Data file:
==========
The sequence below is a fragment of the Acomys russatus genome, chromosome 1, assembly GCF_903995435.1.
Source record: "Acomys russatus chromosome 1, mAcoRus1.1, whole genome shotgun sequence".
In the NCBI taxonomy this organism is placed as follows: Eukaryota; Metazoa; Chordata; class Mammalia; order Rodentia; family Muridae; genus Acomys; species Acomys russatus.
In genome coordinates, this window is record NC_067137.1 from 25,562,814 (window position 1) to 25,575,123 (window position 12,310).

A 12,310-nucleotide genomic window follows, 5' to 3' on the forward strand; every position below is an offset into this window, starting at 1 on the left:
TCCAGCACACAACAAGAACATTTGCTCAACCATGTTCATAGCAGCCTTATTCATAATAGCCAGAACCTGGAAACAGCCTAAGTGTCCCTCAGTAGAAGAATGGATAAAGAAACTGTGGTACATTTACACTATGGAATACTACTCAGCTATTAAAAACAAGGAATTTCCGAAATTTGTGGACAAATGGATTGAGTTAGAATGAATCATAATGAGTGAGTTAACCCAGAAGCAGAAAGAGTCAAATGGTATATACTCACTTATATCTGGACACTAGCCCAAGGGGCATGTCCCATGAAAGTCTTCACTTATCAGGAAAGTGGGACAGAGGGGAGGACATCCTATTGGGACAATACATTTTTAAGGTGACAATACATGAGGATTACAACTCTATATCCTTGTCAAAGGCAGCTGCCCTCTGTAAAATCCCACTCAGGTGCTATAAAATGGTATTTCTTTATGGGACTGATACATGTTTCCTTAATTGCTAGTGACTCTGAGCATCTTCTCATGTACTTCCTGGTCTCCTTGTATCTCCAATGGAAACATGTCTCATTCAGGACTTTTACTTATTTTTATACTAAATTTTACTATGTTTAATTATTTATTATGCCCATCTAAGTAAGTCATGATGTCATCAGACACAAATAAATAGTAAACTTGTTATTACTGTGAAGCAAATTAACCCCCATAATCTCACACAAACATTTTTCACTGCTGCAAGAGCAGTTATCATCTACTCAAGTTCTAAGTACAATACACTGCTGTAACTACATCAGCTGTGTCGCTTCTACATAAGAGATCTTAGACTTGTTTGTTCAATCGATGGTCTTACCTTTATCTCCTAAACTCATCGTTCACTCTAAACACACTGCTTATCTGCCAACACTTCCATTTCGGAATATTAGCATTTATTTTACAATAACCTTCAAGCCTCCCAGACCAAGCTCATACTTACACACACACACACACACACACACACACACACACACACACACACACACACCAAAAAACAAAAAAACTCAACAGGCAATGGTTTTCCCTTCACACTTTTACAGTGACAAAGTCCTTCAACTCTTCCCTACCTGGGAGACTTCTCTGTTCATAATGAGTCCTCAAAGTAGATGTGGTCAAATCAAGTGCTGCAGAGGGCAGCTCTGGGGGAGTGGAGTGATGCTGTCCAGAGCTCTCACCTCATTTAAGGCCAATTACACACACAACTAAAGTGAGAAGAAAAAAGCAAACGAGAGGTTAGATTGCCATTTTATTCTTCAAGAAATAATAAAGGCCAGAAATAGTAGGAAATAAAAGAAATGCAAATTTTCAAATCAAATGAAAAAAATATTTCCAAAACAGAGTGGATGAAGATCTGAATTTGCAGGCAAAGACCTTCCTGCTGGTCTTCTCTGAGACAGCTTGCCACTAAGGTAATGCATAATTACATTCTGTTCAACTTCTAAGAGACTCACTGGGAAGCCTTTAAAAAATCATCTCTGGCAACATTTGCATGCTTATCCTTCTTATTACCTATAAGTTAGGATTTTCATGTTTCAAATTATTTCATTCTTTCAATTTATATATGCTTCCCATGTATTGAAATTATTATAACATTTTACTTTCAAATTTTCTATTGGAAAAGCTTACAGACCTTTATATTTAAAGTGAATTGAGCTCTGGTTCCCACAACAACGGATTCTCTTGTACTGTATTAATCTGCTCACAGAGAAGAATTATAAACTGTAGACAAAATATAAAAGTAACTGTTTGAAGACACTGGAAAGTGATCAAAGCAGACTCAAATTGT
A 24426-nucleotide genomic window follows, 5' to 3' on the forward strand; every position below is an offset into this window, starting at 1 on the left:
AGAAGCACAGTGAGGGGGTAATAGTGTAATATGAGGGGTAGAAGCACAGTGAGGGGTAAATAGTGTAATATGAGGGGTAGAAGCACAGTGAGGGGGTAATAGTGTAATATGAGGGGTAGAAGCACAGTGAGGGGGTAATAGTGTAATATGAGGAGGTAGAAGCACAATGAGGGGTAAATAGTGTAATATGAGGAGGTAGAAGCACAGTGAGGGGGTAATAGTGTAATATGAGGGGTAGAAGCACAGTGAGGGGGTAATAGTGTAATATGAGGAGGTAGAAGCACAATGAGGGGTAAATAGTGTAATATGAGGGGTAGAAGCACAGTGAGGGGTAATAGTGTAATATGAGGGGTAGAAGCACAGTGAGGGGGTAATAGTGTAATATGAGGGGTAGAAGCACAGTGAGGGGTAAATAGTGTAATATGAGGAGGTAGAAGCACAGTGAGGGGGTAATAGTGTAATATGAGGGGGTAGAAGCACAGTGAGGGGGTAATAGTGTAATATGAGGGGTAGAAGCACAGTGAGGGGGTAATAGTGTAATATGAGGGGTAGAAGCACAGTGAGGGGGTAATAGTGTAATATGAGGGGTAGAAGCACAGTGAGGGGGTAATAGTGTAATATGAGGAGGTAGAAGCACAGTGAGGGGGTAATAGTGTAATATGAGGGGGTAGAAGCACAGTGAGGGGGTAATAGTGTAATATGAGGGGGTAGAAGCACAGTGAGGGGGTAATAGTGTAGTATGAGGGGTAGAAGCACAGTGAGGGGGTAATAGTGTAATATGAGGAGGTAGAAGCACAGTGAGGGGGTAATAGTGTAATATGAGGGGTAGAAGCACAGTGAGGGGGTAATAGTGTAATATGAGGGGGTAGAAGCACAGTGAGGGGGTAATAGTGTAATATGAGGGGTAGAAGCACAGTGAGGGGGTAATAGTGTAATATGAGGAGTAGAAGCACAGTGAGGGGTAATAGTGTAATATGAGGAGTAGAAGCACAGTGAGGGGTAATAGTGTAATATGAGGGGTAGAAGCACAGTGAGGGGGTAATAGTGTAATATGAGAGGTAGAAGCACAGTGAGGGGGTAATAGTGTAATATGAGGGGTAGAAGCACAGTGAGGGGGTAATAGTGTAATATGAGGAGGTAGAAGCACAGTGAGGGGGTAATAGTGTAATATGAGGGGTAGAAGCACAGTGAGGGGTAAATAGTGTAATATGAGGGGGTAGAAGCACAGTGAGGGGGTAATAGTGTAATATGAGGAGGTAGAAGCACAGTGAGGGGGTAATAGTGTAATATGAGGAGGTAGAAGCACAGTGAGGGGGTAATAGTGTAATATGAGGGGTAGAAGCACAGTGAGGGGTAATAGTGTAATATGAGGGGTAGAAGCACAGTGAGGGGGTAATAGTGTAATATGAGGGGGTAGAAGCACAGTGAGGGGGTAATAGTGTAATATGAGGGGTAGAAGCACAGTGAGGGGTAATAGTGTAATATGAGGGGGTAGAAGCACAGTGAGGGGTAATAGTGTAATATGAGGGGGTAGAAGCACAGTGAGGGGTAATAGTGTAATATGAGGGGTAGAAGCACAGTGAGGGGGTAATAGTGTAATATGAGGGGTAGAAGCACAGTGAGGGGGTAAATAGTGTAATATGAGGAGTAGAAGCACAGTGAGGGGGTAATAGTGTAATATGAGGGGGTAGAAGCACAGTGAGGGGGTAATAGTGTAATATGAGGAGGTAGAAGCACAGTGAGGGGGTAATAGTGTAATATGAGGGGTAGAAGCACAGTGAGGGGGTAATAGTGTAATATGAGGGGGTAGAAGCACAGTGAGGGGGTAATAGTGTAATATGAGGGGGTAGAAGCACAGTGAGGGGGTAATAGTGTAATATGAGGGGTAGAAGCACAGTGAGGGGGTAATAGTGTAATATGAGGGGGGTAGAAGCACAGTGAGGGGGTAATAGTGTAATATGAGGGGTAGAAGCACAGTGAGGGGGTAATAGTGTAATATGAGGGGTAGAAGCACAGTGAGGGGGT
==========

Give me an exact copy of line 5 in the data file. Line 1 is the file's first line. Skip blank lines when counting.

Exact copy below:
A 12,310-nucleotide genomic window follows, 5' to 3' on the forward strand; every position below is an offset into this window, starting at 1 on the left: